Governor signs, vetoes lots of bills


Among the laws Schwarzenegger has approved is a radiation safety bill. There were 260 cases just at Los Angeles' Cedars-Sinai Medical Center alone and that number came to light in fear of patients being over-exposed during routine CT scans, causing ailments like hair loss. Another hospital left a baby in the machine an hour instead of a minute. The new law puts better protections in place.

"What happened at Cedars-Sinai was a wake-up call," said Paloma Perez from Consumer Attorneys of California. "We strongly believe that had the safeguards been in place, these tragedies wouldn't have occurred."

The governor also gave foster kids in California a break. He extended foster care benefits to age 21 to help them transition to adulthood.

"My foster parents were like, 'Get out of the house,'" said Christina Davis-Clark, a former foster care youth.

There have been horror stories about foster kids forced out on their own as soon as they turned 18, increasing their likelihood of homelessness and crime. Former foster youth say the extra benefits give them a chance.

"We're stigmatized by our past. They think because we're foster youth, we do bad things, we go to jail, we get pregnant. I mean, the statistics are against us," said Davis-Clark.

However, Schwarzenegger also vetoed some proposals that would have been popular with Californians.

One would have banned those annoying debit card fees at many Arco gas stations for instance. Customers have to pay an extra 45 cents for using a debit card; but the governor nixed the idea saying he's afraid those businesses will just raise their price for everyone to make up the difference.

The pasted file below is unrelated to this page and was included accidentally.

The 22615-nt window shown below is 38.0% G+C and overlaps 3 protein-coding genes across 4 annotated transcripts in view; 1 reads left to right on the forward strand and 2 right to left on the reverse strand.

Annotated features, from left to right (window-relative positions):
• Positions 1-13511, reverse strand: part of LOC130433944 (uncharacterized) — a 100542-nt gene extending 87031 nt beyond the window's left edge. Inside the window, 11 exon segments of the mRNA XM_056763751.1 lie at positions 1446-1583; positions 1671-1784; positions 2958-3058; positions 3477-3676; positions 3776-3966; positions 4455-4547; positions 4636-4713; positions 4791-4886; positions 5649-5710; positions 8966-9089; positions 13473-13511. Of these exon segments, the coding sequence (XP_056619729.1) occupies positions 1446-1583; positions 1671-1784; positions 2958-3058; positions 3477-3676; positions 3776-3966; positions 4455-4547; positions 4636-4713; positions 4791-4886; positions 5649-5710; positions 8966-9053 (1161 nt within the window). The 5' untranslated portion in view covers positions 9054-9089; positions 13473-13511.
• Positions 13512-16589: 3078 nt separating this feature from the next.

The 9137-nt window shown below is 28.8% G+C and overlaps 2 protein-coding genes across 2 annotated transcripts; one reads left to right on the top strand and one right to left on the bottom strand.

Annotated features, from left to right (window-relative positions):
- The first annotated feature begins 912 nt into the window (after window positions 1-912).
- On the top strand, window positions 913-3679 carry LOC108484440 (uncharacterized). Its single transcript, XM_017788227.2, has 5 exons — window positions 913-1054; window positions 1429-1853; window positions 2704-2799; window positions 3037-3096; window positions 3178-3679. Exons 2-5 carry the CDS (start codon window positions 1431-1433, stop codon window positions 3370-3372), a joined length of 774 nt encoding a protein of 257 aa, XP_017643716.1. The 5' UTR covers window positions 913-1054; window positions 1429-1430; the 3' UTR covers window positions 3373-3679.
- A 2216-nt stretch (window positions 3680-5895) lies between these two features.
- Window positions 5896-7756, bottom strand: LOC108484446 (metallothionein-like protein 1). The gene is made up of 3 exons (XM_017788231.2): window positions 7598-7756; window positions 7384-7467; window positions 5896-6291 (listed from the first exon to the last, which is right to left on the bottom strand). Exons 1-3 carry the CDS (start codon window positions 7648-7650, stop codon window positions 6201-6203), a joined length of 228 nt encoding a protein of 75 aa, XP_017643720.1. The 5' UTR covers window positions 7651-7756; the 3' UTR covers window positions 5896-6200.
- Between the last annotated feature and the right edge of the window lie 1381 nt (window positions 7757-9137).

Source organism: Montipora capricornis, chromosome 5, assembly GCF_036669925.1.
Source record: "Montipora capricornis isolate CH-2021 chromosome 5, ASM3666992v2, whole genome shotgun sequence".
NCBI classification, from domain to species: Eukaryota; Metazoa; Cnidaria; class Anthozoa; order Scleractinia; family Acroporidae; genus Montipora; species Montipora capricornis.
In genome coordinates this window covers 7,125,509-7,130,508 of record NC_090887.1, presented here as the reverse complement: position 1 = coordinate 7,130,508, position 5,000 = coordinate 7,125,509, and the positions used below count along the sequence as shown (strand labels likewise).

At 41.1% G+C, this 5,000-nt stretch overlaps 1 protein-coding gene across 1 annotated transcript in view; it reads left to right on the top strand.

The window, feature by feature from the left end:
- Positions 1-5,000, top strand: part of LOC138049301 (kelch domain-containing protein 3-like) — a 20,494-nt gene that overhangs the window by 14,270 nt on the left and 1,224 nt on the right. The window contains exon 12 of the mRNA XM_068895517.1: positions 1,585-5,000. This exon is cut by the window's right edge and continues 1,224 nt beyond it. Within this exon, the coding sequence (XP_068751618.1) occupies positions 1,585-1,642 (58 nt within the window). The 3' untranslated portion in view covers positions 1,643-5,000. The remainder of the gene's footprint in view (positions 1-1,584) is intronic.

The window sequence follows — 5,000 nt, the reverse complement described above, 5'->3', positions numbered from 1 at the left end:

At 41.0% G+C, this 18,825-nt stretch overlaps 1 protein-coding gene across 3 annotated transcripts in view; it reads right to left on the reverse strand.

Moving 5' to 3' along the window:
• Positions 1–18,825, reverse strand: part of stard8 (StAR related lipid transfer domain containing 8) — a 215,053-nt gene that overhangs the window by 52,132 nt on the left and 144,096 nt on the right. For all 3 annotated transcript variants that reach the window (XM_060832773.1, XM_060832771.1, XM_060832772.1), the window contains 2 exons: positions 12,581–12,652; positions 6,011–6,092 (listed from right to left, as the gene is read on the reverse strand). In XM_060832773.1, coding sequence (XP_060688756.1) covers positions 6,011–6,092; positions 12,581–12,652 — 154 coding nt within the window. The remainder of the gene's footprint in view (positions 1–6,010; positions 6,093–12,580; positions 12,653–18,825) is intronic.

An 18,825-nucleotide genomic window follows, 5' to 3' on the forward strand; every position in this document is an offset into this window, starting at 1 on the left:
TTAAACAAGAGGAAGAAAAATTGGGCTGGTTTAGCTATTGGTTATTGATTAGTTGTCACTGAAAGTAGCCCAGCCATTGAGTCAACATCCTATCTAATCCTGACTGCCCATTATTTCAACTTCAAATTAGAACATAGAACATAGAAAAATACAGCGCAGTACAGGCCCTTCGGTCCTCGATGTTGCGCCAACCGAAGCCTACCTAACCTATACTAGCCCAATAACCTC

"Well, obviously, he's not for the little man and the business people," said Bennie Simmons, a debit card customer.

Red light camera tickets usually cost more than $400 per violation, but a bill that reduced the fine by half for those California rolls -- where drivers don't make a complete stop when turning right on red -- the governor vetoed that too, saying he doesn't want to encourage dangerous driving.

Some drivers say they're not surprised, since the state needs the money.

"If you veto that amount of money, money coming into the general coffer, then you're stopping taxes or money being used for certain things and he doesn't want do that. So as a result, is that right? No," said Sol Irving who received a red light ticket.

The one thing the governor should be signing and isn't is the state budget, but the Legislature hasn't sent him one yet. It is now going on four months late.

Other last minute actions from the governor included him signing a bill requiring all school cafeterias to provide drinking water because not all do. He also signed a bill to protect the privacy of FasTrak users and one to give teenagers immunity from under-age drinking charges when calling 911.

He vetoed a bill that would have made smuggling cell phones into a prison a misdemeanor because he thought the bill should be rewritten.

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